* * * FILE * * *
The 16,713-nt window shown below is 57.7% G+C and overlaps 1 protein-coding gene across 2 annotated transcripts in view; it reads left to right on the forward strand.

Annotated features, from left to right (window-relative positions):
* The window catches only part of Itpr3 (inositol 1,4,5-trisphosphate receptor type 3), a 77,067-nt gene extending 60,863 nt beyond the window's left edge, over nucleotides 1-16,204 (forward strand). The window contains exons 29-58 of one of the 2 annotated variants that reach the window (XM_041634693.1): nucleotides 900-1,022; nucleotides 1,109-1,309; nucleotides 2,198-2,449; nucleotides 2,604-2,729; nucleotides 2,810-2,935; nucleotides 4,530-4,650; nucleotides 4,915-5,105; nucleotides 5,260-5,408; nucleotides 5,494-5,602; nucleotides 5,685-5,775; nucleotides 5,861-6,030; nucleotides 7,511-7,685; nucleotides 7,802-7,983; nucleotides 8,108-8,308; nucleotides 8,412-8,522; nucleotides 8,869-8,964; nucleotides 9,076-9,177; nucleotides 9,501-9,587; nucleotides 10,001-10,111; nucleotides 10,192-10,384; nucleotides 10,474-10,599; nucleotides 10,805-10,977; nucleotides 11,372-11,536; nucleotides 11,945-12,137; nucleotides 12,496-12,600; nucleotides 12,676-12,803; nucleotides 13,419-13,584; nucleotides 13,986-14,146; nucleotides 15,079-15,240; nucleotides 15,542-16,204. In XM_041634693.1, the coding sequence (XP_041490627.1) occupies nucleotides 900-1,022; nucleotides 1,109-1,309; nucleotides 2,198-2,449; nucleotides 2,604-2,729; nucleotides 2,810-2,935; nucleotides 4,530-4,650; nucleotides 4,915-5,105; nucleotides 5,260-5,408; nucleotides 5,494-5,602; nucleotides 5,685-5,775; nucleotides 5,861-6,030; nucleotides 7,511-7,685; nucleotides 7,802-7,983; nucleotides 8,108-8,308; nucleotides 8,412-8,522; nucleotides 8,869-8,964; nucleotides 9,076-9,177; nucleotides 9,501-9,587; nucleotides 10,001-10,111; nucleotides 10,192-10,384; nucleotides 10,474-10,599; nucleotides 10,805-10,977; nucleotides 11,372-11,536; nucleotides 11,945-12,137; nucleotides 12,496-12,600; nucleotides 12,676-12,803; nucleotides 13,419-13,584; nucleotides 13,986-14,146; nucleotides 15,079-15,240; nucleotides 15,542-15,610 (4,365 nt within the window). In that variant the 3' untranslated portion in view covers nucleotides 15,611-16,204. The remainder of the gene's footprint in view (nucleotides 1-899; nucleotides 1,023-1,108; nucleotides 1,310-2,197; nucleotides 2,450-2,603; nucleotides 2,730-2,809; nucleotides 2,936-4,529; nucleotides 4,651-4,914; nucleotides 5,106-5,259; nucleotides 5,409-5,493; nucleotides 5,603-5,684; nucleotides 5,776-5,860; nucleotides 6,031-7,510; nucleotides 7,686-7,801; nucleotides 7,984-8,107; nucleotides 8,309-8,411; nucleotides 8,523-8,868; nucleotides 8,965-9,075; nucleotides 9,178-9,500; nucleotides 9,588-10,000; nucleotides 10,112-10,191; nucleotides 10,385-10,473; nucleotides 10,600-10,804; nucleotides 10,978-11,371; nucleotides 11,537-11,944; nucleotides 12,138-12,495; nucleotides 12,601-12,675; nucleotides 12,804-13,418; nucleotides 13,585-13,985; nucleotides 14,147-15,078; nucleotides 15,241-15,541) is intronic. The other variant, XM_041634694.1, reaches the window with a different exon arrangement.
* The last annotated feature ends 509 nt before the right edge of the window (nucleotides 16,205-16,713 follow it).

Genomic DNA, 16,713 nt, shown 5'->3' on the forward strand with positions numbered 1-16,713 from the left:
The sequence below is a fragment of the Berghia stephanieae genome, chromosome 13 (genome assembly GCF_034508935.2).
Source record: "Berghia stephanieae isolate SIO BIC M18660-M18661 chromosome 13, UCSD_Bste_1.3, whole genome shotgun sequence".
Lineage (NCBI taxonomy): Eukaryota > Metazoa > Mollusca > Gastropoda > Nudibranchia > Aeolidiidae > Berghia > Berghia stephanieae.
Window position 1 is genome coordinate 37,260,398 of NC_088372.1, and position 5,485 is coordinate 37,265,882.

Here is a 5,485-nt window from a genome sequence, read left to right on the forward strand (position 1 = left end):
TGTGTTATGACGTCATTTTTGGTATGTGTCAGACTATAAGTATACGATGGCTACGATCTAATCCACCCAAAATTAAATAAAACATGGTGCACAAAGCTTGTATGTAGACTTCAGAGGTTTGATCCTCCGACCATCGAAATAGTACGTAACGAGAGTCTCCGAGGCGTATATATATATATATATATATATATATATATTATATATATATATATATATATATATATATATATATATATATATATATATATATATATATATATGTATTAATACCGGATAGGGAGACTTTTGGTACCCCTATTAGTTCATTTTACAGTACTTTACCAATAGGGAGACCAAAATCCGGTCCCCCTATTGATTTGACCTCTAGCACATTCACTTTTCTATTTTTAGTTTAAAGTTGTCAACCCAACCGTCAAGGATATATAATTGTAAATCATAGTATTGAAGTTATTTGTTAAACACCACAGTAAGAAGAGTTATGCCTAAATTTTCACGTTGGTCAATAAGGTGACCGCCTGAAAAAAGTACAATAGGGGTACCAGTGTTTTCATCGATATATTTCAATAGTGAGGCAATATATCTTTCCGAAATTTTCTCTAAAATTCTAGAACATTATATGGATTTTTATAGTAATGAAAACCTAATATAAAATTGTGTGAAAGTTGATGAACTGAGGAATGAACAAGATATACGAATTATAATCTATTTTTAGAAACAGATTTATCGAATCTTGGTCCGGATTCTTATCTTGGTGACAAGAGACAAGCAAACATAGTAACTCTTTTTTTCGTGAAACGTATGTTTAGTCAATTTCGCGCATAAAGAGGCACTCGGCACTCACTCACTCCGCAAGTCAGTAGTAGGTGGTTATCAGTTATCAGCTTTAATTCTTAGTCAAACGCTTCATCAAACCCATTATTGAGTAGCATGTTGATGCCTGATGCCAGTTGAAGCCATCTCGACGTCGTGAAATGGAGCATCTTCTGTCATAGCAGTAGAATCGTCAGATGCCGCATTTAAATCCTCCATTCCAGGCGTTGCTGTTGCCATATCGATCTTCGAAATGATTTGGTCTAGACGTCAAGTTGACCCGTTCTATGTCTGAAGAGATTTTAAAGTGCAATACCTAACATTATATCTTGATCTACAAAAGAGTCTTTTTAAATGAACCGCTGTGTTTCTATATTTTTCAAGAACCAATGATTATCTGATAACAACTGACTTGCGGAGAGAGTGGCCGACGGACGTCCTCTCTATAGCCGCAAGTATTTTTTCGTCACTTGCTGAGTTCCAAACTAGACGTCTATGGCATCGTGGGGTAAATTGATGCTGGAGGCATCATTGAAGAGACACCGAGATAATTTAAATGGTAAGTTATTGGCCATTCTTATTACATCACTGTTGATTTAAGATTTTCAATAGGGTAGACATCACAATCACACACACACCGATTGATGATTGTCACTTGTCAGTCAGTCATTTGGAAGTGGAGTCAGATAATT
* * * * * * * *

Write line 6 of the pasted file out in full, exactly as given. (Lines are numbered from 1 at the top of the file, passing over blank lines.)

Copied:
The sequence below is a fragment of the Berghia stephanieae genome, chromosome 13 (genome assembly GCF_034508935.2).